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Tuesday, December 10, 2019


Movie: Whiplash
Directed by: Damien Chazelle
Written by: Damien Chazelle
Starring: Miles Teller, J. K. Simmons, Paul Reiser, Melissa Benoist
Music by: Justin Hurwitz
Running time: 106 minutes

Whiplash. How it left me feeling, as the credits rolled in the end, can be accurately summed up in just two words: absolutely exhilarated.

Terence Fletcher is a jazz instructor and Andrew Neiman is a young, ambitious jazz drummer. The tension between Terence Fletcher's undying urge to push people's limits and Andrew Neiman's daunting attitude, that involves both condescending arrogance and impeccable confidence, to prove he is capable of taking Fletcher's push and much more, makes the crux of the movie.

In truth, there's nothing pleasant about most of the scenes in the movie. I feel the scenes can be best described as raw. Neiman's drive to become 'one of the greats', and seeing him being extremely unforgiving and hard on himself to try and earn credit from Fletcher, would leave you wondering how much farther one could go to prove oneself. Fletcher's brash tone stays intact throughout the movie. And, the clash of these two minds just seems like a bloody warfare.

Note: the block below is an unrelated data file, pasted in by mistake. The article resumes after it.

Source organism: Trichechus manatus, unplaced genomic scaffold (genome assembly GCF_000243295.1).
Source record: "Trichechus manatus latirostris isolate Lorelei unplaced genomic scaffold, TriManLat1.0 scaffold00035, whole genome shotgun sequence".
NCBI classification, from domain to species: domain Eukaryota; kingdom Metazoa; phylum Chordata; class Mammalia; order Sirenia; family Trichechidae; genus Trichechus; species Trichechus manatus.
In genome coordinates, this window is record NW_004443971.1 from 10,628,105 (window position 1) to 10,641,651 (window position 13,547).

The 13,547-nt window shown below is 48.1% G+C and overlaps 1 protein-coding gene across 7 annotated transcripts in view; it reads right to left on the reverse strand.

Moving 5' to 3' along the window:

Even scenes that by normal circumstances one would consider as exaggerated (like when Andrew meets with a car accident but still drags himself to stage all bloody and hurt to perform in a show where he has "earned his part", or the general excessive abusing of Fletcher) fit in magically well with the movie, and just adds to the rawness that the film oozes with in every shot. Be it the passion-driven jazz drumming, the intensity of Andrew Neiman's insane dedication, or Terence Fletcher's ruthless passion towards perfection, by pushing his students 'beyond what is expected' through his aggressive swearing that both motivates and demoralizes them, not one scene feels overdone, and it ensures that the eyes do not wander.

The music track is great. It has a gravity that can hold the attention, even of those illiterate to jazz or western music (like me). The music is one of the primary expressions in the film, and it contributes to the story as much, if not more, as the script and acting, to the varying emotions in the film. The actors have clearly done justice to the script and the tone of the film. Every main and side role has displayed the passion that the story-line commands. The director's slight and just-about-adequate focus on Andrew's love interest, and the relationship he shares with his father, gives the movie that essential tinge of the lesson of empathy without diluting the passion.

Overall, the movie was an intense display of powerful feelings that guide the way to success. It held my focus till the last individual beat of the drum, after which it let me sit still for a while, exhilarated.

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